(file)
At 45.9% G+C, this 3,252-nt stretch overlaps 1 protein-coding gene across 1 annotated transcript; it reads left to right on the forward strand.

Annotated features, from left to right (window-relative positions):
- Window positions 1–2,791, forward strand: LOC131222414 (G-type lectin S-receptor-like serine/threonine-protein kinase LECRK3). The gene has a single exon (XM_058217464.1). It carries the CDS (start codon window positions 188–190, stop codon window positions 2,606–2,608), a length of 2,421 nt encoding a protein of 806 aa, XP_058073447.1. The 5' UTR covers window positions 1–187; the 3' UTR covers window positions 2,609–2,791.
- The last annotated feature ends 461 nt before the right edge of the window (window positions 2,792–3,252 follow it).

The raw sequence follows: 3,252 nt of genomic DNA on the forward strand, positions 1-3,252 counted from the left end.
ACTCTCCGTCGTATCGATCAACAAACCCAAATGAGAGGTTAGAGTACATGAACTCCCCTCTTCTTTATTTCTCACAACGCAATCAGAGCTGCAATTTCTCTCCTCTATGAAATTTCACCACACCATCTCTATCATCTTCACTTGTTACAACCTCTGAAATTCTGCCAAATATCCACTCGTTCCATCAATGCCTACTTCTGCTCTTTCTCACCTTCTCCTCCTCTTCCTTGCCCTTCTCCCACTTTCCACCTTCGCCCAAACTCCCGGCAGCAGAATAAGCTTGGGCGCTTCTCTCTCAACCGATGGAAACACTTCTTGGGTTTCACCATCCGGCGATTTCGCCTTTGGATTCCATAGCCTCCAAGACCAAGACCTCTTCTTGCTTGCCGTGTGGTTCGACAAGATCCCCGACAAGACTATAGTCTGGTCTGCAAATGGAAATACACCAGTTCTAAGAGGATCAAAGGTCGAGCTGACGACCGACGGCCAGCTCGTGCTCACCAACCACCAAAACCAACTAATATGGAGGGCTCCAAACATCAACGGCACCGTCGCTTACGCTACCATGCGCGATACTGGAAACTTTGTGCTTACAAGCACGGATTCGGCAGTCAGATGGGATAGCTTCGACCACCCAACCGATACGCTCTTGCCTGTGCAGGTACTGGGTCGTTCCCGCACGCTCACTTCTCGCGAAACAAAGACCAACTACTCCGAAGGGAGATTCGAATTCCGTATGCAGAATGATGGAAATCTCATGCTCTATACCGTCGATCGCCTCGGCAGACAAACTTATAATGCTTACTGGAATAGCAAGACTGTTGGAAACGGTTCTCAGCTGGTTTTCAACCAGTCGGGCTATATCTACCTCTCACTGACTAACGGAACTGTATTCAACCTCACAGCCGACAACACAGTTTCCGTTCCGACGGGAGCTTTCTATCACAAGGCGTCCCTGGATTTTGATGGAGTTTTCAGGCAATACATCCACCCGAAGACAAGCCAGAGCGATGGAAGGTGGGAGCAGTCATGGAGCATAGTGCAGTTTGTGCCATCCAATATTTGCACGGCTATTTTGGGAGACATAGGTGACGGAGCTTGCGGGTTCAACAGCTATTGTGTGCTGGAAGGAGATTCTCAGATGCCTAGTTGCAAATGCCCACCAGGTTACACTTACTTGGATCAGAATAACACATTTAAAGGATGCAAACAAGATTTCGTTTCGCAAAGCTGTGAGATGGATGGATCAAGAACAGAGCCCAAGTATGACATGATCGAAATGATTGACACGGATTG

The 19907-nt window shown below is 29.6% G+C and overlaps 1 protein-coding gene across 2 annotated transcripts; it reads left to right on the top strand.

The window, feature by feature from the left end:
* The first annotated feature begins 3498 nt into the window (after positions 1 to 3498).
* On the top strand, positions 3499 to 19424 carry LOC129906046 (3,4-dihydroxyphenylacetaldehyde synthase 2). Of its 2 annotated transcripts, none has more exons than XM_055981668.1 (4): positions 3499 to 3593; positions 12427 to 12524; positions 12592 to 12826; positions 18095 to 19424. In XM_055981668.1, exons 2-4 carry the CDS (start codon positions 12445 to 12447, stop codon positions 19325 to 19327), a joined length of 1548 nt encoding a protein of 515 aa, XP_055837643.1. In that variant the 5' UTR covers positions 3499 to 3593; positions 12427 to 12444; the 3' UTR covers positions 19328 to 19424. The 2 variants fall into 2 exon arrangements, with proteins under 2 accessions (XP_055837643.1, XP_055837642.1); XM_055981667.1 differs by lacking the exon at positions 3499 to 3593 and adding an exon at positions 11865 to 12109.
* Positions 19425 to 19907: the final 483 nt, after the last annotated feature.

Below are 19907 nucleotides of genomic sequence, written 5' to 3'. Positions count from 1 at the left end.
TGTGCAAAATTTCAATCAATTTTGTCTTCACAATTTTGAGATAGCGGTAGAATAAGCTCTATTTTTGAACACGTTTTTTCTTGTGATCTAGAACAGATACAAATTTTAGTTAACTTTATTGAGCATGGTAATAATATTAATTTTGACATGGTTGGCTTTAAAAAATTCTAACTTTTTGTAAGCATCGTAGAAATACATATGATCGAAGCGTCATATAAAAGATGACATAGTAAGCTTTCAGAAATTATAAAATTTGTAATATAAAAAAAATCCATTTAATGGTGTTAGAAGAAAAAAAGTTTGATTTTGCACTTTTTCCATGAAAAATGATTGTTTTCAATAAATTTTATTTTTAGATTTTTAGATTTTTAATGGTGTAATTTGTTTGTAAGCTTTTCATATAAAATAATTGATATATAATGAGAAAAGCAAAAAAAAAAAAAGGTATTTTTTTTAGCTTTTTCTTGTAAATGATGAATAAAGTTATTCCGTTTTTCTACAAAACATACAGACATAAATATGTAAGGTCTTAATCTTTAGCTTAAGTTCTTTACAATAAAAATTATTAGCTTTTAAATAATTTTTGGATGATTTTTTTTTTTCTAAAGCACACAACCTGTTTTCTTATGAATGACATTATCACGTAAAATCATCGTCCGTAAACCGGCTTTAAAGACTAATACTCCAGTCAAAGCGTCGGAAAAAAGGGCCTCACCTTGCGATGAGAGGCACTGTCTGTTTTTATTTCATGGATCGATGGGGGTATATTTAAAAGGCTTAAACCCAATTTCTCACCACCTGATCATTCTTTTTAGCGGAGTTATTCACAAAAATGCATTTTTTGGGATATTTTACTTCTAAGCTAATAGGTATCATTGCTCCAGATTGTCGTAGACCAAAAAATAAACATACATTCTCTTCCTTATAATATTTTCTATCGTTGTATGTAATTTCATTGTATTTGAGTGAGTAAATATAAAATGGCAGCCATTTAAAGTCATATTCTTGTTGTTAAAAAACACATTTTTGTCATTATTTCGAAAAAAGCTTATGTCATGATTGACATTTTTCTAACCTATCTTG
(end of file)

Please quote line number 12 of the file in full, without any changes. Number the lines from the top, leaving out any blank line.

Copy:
Below are 19907 nucleotides of genomic sequence, written 5' to 3'. Positions count from 1 at the left end.